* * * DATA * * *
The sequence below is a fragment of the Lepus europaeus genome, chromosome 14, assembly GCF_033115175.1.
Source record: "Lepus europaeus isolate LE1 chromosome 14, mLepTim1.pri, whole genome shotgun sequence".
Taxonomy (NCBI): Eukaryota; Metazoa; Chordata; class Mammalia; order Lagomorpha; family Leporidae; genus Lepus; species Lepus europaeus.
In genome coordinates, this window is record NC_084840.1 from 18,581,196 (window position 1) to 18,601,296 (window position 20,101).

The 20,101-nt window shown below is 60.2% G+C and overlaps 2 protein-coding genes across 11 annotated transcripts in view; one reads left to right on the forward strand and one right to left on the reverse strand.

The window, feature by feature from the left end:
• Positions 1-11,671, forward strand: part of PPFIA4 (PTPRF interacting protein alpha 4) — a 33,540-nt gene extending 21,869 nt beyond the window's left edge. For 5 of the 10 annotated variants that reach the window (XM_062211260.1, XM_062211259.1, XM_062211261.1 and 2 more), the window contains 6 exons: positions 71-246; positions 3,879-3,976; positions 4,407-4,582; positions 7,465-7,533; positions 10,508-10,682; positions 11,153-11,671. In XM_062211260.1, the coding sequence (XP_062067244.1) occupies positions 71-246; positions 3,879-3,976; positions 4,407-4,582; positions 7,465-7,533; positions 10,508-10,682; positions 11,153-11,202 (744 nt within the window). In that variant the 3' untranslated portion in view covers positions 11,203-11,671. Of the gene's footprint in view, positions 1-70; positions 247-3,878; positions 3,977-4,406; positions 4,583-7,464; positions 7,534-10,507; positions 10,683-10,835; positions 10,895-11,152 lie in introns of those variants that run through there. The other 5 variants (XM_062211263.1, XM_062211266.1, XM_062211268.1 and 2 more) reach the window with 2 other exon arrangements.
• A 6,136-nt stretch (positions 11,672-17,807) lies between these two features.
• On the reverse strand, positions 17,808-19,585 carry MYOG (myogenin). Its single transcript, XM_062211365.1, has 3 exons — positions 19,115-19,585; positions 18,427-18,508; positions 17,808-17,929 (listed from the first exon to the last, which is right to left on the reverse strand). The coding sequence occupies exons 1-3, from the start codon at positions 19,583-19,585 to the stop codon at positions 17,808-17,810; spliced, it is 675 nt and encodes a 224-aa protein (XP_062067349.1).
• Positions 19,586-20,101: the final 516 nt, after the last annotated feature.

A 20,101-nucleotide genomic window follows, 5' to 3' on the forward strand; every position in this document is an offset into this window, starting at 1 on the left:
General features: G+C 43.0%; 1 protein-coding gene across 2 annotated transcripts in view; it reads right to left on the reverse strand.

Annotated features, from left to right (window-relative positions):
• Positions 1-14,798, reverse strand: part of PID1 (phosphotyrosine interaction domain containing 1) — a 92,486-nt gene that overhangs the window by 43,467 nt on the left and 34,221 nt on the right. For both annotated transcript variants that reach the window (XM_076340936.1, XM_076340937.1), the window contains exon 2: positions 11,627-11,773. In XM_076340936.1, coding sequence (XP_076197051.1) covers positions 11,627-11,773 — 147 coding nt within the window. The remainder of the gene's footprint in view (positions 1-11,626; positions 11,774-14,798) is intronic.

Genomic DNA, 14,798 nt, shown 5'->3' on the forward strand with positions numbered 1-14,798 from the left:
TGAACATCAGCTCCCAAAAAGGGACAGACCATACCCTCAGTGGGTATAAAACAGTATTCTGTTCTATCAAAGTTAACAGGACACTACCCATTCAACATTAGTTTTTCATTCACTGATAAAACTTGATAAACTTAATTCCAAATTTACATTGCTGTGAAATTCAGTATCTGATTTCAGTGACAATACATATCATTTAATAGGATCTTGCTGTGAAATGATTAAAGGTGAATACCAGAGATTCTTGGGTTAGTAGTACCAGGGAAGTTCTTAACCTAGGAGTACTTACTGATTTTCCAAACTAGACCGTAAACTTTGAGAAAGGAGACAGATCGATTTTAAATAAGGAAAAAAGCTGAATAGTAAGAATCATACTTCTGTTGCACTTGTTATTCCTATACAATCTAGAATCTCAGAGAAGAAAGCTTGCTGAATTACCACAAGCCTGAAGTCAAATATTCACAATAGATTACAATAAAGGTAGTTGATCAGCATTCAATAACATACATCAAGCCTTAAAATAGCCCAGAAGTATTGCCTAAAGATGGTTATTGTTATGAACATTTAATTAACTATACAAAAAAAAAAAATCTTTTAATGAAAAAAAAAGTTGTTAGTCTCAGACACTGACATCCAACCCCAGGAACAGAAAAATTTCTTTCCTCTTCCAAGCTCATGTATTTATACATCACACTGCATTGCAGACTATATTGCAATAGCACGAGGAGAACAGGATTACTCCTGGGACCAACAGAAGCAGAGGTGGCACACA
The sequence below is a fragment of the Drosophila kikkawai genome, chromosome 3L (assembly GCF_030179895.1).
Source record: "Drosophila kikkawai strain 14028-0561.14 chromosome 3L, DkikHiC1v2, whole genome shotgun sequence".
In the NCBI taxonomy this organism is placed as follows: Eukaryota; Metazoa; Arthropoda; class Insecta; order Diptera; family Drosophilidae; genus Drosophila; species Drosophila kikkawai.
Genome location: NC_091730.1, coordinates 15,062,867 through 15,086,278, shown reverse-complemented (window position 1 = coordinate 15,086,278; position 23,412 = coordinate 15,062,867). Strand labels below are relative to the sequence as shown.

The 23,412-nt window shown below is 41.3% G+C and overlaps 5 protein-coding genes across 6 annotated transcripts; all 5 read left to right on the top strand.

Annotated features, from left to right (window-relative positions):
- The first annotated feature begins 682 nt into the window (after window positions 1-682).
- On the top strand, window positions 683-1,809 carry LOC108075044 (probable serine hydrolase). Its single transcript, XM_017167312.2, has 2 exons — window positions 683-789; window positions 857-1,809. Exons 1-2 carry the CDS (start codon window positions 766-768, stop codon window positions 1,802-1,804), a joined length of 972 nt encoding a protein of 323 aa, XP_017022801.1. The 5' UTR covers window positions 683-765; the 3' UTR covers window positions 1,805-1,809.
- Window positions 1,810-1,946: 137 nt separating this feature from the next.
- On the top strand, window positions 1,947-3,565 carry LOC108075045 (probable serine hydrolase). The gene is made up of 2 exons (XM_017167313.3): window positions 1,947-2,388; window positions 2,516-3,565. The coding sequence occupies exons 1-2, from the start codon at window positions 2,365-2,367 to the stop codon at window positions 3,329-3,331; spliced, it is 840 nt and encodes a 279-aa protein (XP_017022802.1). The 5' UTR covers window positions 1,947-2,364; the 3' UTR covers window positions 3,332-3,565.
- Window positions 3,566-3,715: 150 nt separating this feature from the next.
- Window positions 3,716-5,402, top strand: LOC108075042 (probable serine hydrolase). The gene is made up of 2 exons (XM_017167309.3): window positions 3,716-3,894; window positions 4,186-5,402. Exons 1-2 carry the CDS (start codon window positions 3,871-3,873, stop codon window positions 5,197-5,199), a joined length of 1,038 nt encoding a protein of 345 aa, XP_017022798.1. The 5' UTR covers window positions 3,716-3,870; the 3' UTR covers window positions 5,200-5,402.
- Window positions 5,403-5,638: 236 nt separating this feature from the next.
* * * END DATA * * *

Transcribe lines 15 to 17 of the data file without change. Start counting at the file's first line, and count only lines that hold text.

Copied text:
Genomic DNA, 14,798 nt, shown 5'->3' on the forward strand with positions numbered 1-14,798 from the left:
TGAACATCAGCTCCCAAAAAGGGACAGACCATACCCTCAGTGGGTATAAAACAGTATTCTGTTCTATCAAAGTTAACAGGACACTACCCATTCAACATTAGTTTTTCATTCACTGATAAAACTTGATAAACTTAATTCCAAATTTACATTGCTGTGAAATTCAGTATCTGATTTCAGTGACAATACATATCATTTAATAGGATCTTGCTGTGAAATGATTAAAGGTGAATACCAGAGATTCTTGGGTTAGTAGTACCAGGGAAGTTCTTAACCTAGGAGTACTTACTGATTTTCCAAACTAGACCGTAAACTTTGAGAAAGGAGACAGATCGATTTTAAATAAGGAAAAAAGCTGAATAGTAAGAATCATACTTCTGTTGCACTTGTTATTCCTATACAATCTAGAATCTCAGAGAAGAAAGCTTGCTGAATTACCACAAGCCTGAAGTCAAATATTCACAATAGATTACAATAAAGGTAGTTGATCAGCATTCAATAACATACATCAAGCCTTAAAATAGCCCAGAAGTATTGCCTAAAGATGGTTATTGTTATGAACATTTAATTAACTATACAAAAAAAAAAAATCTTTTAATGAAAAAAAAAGTTGTTAGTCTCAGACACTGACATCCAACCCCAGGAACAGAAAAATTTCTTTCCTCTTCCAAGCTCATGTATTTATACATCACACTGCATTGCAGACTATATTGCAATAGCACGAGGAGAACAGGATTACTCCTGGGACCAACAGAAGCAGAGGTGGCACACA
The sequence below is a fragment of the Drosophila kikkawai genome, chromosome 3L (assembly GCF_030179895.1).